The chapter is quite interesting, in large part because of the author’s catholic approach and her close proximity to the poetry in question (proximity in time, not in person; she points out in her preface that she has no connection to any of the poets she discusses, save one, killed in France during the Great War). With today’s “canon is king” mentality, you’d be hard-pressed to find critics meticulously picking a path through university publications the way Hodgson does. She considers works of the War Poets, Walter de la Mare, John Masefield, Edwardians and Georgians, and — more to the point for us — “a younger coterie […], one immensely aware of itself and its work, viz. that succession of young Oxford singers, whose work, since 1910, Mr. Blackwell has so generously published […].” Hodgson continues: “There have been among them not a few poems of interest, some of promise, but, on the whole, as perhaps is only to be expected, they are far more good College exercises than lasting Poetry. Their particular weakness, with a few notable exceptions, is that their form is more distinguished than their matter […]” [3].

But remember, Hodgson singled out Tolkien’s poem as one of the best in the series, evidently one of the “few notable exceptions”. She also admits that “[i]t is temerarious to attempt definitive judgments on poems of a new generation while they are still so fresh” [4]. Fresh indeed! Hodgson’s is surely one of the earliest published responses to Tolkien’s creative work, in all likelihood the earliest (the earliest I’ve seen, at any rate) — and what’s most interesting to me is that it’s complimentary of a poem Tolkien would later wish he’d never written!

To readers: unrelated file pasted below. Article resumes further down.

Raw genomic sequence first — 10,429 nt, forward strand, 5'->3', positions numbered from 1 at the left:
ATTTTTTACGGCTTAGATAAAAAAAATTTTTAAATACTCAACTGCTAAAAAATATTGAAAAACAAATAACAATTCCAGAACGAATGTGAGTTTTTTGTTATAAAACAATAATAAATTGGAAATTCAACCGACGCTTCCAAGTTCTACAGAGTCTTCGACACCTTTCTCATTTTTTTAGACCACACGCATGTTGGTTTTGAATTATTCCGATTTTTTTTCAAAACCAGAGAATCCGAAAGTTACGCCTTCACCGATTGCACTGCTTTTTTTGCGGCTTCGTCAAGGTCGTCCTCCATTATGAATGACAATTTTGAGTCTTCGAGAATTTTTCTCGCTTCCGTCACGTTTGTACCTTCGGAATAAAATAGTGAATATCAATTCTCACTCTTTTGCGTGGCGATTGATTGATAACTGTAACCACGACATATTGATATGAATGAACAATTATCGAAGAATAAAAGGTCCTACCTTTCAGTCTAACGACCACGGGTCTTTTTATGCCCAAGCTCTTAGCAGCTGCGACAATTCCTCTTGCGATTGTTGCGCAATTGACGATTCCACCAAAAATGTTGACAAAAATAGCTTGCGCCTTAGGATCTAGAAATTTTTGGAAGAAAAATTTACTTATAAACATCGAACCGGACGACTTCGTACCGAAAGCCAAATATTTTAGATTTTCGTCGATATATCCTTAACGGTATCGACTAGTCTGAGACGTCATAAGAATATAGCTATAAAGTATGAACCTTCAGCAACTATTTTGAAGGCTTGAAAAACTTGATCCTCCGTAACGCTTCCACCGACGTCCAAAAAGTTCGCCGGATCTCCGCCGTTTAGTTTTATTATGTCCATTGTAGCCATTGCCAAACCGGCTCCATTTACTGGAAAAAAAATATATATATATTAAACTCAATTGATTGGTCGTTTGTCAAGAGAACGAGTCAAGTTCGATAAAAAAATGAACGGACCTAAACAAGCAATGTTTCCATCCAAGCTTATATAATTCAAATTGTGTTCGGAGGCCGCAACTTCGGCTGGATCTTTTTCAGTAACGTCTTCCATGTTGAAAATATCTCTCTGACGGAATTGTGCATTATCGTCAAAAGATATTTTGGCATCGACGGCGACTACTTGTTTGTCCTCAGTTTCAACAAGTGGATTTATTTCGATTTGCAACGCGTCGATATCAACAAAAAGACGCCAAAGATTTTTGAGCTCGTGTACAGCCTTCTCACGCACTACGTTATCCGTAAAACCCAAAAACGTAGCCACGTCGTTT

In fact, Hodgson liked “Goblin Feet” enough to mention it again in another book a few years later. This time, she reproduced the entire poem, with some minor deviations from the text in Oxford Poetry 1915. It had already been reprinted in two or three other anthologies by this time; perhaps the variants were introduced in one of these. She writes that
Mr. Tolkien, who appeared among the ‘Oxford Poets,’ in 1915, wrote a delightful poem of this kind, Goblin Feet. It has not Mr. de la Mare’s guileful guilelessness quite; but it cares for the things for which children care. […] Goblin Feet stands rather more than half-way from Mr. de la Mare’s spontaneous child-like attitude, and rather less than that from the following rather mild specimen of the fantastic artificiality and self-consciousness of that newer school which was perhaps born of the jazz music, discordant colours, and general clatter which, lately, so many people have so much sought after and apparently enjoyed. [5]
“The King of China’s Daughter” is the poem to which she refers, and Edith Sitwell the poet — today, a better known poet than Tolkien, yet Hodgson apparently considers “Goblin Feet” the superior work. This too, though four years later (1923), must still be one of the earliest appraisals of Tolkien’s creative work.

What a shame, and terrible coincidence, it is that Geraldine Hodgson died in 1937, probably missing out on a work she would surely have enjoyed — The Hobbit. But she wasn’t the only early commentator to notice “Goblin Feet” before Tolkien’s rise to prominence in fantasy literature. Just a couple of years before The Hobbit appeared, but twenty after “Goblin Feet” was first published, Blanche Weekes situated Tolkien’s poem alongside works by Paul Dunbar, Rabindranath Tagore, and others, as representative of “poems which children are likely to enjoy when they have reached the higher elementary grades”. Sadly, she botched his name as “J. R. Tolkein” [6]. Well, she wasn’t the first, and she won’t be the last. [7]